A spokesperson for ENRC said it is ‘profoundly concerned by the very serious implications for other Dechert clients and other subjects of SFO investigations’.

An SFO spokesperson said: ‘We welcome that the judge found against ENRC for the majority of its allegations against the SFO. We are considering the implications of this lengthy and complex judgment.’

Waksman’s judgment raises existential questions for Dechert, which ENRC says spent nearly £40m on its defence of a claim that leaves the reputations of both Gerrard and the firm in tatters.

Gerrard said on Monday that he is ‘devastated’ by the findings, adding: ‘After over 30 untainted years as a solicitor, I remain sure of the appropriateness of my actions, of my advice in relation to my former client and of my personal and professional integrity.

‘I gave evidence to the best of my ability and believed I was telling the truth at all times. I would like to thank Dechert for their support.’

However, Dechert’s statement was hardly supportive – so much so that lawyers representing other claimants who are also suing Gerrard suggested in court that the firm ‘either have thrown or are about to throw Mr Gerrard under the bus’.

A Dechert spokesperson said: ‘Trust among partners is integral to any partnership and, throughout this litigation, Dechert has always acted in good faith in reliance on the assurances given to us by our former partner. The court has now found Mr Gerrard to have committed conduct which is completely at odds, not only with our values, ethos, and culture as a firm, but also with the high ethical and professional standards adhered to on a daily basis by our lawyers the world over.’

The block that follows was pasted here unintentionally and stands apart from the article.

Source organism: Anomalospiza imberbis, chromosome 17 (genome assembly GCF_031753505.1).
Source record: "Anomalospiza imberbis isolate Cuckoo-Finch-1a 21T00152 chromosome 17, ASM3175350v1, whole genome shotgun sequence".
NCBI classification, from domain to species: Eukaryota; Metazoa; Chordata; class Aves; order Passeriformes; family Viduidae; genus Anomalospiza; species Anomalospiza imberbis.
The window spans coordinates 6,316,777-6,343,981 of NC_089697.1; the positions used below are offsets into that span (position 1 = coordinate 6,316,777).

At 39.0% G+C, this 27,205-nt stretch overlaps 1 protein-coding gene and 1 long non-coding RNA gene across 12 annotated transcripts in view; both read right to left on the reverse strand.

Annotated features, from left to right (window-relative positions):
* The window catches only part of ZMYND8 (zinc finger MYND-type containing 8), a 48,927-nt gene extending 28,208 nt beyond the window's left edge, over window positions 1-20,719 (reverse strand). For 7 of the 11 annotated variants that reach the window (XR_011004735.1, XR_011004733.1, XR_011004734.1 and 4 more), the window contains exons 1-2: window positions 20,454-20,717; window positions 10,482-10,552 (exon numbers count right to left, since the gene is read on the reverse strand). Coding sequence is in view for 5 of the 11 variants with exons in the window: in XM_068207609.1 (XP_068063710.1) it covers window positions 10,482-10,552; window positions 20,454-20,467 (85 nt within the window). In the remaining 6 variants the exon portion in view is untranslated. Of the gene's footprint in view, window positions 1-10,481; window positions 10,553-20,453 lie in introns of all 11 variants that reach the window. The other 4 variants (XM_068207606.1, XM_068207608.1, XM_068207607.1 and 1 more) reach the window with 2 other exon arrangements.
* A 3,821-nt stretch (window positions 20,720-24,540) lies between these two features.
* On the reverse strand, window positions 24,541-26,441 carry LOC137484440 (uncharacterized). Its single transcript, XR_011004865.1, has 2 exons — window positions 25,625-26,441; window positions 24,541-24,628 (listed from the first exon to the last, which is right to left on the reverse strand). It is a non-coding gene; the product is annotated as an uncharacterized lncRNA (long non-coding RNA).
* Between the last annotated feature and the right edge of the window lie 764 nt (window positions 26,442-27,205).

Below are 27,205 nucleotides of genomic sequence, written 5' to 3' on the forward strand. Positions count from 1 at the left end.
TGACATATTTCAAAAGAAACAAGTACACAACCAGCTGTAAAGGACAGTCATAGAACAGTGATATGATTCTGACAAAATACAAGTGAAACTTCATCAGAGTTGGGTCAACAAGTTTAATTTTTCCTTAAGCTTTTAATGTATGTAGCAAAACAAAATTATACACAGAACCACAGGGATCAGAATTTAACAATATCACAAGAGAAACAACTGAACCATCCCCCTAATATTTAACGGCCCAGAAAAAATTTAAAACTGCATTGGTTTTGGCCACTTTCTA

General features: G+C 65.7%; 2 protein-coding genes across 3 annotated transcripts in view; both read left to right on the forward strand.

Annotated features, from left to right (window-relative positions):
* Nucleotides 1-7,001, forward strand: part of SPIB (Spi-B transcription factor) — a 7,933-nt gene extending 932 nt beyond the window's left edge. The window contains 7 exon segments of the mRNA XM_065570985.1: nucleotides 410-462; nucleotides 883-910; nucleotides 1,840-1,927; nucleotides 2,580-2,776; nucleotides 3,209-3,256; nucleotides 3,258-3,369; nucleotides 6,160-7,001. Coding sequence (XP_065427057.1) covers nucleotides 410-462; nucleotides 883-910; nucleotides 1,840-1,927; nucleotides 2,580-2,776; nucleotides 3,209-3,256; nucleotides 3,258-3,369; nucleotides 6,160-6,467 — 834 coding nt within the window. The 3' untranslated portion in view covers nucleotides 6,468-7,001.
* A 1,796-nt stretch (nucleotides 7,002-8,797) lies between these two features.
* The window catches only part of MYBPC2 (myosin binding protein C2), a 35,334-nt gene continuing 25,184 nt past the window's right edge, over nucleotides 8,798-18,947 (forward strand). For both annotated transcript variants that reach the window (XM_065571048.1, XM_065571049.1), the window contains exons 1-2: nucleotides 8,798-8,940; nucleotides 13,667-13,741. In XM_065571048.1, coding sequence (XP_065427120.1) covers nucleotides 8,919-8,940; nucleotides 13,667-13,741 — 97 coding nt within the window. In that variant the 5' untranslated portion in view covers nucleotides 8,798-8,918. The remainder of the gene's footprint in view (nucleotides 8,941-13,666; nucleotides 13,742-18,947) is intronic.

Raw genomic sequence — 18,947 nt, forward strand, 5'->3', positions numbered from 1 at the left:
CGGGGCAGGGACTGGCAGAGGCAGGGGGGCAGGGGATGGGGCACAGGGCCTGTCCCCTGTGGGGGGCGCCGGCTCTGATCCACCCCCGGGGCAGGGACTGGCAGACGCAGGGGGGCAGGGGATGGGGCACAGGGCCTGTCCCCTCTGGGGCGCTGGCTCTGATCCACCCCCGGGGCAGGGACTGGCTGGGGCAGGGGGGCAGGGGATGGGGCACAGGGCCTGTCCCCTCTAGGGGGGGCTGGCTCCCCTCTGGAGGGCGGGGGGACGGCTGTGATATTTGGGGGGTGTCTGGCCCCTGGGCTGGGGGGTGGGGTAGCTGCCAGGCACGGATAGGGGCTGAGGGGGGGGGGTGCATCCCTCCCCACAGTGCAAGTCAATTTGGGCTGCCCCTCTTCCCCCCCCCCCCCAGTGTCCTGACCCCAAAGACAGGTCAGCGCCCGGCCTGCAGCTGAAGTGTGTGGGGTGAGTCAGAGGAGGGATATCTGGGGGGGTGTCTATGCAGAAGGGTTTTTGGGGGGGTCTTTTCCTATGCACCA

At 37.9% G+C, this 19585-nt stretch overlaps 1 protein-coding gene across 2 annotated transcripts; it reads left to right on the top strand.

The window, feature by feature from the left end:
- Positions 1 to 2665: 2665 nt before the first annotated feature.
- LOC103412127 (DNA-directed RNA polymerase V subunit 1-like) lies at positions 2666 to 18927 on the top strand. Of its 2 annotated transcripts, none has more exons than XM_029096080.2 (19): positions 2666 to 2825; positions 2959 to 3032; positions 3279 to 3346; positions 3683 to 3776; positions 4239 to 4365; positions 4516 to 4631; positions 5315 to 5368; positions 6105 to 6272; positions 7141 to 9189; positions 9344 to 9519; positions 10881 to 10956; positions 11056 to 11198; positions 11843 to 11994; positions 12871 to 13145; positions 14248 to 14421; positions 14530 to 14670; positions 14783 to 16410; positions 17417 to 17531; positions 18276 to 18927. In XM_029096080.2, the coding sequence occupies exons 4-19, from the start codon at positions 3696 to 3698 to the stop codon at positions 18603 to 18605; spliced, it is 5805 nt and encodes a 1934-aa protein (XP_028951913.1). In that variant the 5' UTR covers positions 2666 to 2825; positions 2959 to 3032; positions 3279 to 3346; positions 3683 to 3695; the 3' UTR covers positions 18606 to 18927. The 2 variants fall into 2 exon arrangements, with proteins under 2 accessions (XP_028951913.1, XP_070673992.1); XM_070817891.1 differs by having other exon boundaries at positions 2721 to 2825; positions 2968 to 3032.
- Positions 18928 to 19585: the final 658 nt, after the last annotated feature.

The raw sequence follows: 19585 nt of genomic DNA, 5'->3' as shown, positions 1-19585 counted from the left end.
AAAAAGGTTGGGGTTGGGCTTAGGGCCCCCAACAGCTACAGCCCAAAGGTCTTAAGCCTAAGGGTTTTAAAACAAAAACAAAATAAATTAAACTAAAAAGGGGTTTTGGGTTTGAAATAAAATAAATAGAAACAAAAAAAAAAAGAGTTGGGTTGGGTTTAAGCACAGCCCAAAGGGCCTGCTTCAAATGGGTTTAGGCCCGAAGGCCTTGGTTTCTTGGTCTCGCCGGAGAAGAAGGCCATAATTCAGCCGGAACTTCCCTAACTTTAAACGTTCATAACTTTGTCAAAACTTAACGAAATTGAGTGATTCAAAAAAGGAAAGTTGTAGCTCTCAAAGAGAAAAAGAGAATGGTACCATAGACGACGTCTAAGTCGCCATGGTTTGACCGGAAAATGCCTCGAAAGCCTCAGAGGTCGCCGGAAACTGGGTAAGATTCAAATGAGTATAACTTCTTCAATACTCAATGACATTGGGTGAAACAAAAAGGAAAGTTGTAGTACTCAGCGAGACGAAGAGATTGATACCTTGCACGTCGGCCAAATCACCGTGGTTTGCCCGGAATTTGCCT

On Tuesday, there was a preliminary hearing in three separate claims brought against Gerrard and Dechert ahead of a mammoth joint trial next year which threatens to cause even more reputational damage to the former solicitor and his old firm.

Two Jordanian lawyers who are both currently detained in one of the states of the United Arab Emirates claim Gerrard and Dechert were responsible for their unlawful detention and interrogation in Ras Al Khaimah, which is ‘vehemently’ denied.